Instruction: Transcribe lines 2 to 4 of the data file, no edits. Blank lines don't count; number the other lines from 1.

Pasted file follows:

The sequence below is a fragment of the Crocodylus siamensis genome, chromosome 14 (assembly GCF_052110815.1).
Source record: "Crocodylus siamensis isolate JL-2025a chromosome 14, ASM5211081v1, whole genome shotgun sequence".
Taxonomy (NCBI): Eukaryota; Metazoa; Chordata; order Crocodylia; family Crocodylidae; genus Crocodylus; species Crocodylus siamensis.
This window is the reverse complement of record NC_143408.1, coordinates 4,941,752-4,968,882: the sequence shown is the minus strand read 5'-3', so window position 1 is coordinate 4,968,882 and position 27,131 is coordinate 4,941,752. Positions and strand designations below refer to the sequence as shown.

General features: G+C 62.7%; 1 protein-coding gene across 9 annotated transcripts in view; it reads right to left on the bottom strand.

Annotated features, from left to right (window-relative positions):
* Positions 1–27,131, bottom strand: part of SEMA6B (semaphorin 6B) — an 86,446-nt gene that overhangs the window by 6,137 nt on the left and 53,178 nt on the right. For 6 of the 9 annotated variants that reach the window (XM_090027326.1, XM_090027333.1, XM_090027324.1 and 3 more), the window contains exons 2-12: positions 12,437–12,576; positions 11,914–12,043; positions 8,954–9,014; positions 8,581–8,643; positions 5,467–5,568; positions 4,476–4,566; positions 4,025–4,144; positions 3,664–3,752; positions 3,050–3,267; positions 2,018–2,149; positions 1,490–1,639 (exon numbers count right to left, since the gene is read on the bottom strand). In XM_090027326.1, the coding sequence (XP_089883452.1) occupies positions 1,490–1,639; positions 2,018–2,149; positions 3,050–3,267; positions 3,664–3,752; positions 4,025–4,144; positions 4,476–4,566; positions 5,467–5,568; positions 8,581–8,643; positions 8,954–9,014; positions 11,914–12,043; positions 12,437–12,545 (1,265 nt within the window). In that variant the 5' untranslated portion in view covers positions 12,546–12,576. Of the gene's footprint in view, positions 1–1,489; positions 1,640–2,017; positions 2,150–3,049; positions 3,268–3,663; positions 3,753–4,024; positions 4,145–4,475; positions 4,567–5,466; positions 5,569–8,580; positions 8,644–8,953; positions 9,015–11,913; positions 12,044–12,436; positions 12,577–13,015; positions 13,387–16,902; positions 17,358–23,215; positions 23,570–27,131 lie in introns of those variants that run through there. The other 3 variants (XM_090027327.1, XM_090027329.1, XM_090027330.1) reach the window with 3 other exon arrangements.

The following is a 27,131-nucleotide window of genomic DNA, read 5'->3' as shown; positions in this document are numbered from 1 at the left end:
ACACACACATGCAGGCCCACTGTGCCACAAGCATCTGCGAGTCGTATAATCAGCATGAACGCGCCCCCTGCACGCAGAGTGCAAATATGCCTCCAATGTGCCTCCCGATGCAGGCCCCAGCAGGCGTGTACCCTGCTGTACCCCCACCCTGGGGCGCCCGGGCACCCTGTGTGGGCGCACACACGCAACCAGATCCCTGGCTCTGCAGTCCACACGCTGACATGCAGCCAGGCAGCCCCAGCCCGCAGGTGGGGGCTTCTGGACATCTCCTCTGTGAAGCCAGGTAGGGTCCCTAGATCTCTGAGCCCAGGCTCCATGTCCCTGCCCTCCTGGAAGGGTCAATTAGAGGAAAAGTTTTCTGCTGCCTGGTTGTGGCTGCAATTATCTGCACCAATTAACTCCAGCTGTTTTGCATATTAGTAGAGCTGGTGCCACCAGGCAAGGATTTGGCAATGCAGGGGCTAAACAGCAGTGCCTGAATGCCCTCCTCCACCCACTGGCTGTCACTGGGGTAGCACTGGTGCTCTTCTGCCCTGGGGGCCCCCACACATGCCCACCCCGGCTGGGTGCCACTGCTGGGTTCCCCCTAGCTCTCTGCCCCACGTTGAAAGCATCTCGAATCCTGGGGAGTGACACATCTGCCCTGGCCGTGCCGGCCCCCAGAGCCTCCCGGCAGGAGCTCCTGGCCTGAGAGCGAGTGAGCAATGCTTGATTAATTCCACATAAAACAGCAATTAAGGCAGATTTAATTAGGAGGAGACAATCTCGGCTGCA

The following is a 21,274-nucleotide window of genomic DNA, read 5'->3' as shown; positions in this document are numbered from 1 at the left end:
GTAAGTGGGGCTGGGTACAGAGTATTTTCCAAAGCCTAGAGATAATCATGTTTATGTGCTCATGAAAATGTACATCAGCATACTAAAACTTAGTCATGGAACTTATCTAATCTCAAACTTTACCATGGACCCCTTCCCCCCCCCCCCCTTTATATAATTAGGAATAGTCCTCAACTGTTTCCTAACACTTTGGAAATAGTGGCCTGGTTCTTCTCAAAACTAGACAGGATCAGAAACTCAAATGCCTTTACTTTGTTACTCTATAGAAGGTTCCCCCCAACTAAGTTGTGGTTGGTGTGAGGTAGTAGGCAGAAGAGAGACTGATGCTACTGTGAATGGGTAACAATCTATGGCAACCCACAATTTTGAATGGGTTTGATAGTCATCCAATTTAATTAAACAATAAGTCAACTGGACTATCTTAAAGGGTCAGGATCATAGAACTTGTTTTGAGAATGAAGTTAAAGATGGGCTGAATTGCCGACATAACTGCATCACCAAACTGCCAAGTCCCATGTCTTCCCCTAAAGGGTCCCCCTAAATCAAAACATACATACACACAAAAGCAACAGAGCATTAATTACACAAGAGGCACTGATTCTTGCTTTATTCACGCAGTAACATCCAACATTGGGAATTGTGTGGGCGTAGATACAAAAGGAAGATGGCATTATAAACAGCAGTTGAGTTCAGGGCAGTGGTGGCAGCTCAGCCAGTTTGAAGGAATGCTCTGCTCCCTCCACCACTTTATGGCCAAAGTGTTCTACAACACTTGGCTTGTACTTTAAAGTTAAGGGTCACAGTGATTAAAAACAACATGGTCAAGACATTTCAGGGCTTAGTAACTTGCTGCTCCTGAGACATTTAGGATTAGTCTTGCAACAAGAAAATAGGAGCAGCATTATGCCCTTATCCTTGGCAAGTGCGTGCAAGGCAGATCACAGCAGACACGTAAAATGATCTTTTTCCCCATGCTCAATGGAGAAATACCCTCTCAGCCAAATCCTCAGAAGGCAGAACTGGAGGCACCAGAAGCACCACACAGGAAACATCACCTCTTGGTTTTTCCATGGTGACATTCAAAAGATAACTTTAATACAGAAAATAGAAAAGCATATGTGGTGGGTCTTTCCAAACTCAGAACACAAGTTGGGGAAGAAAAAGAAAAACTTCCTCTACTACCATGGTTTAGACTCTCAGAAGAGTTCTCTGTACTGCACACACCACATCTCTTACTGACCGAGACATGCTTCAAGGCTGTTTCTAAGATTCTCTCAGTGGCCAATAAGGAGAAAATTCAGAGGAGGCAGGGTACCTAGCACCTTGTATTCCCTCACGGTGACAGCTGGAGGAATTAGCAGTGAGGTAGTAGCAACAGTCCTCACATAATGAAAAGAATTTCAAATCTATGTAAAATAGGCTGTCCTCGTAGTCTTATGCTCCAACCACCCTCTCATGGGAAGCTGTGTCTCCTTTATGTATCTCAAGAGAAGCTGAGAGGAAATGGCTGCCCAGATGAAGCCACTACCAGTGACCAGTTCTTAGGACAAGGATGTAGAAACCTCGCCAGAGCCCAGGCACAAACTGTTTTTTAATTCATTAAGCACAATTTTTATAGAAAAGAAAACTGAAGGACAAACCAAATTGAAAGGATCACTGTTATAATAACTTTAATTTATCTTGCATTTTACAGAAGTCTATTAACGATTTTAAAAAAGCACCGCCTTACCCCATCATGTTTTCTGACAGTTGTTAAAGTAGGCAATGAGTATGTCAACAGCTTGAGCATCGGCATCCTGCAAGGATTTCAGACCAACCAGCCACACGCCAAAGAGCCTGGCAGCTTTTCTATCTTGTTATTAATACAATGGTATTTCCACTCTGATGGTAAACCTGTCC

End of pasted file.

Source record: "Crocodylus siamensis isolate JL-2025a chromosome 14, ASM5211081v1, whole genome shotgun sequence".
Taxonomy (NCBI): Eukaryota; Metazoa; Chordata; order Crocodylia; family Crocodylidae; genus Crocodylus; species Crocodylus siamensis.
This window is the reverse complement of record NC_143408.1, coordinates 4,941,752-4,968,882: the sequence shown is the minus strand read 5'-3', so window position 1 is coordinate 4,968,882 and position 27,131 is coordinate 4,941,752. Positions and strand designations below refer to the sequence as shown.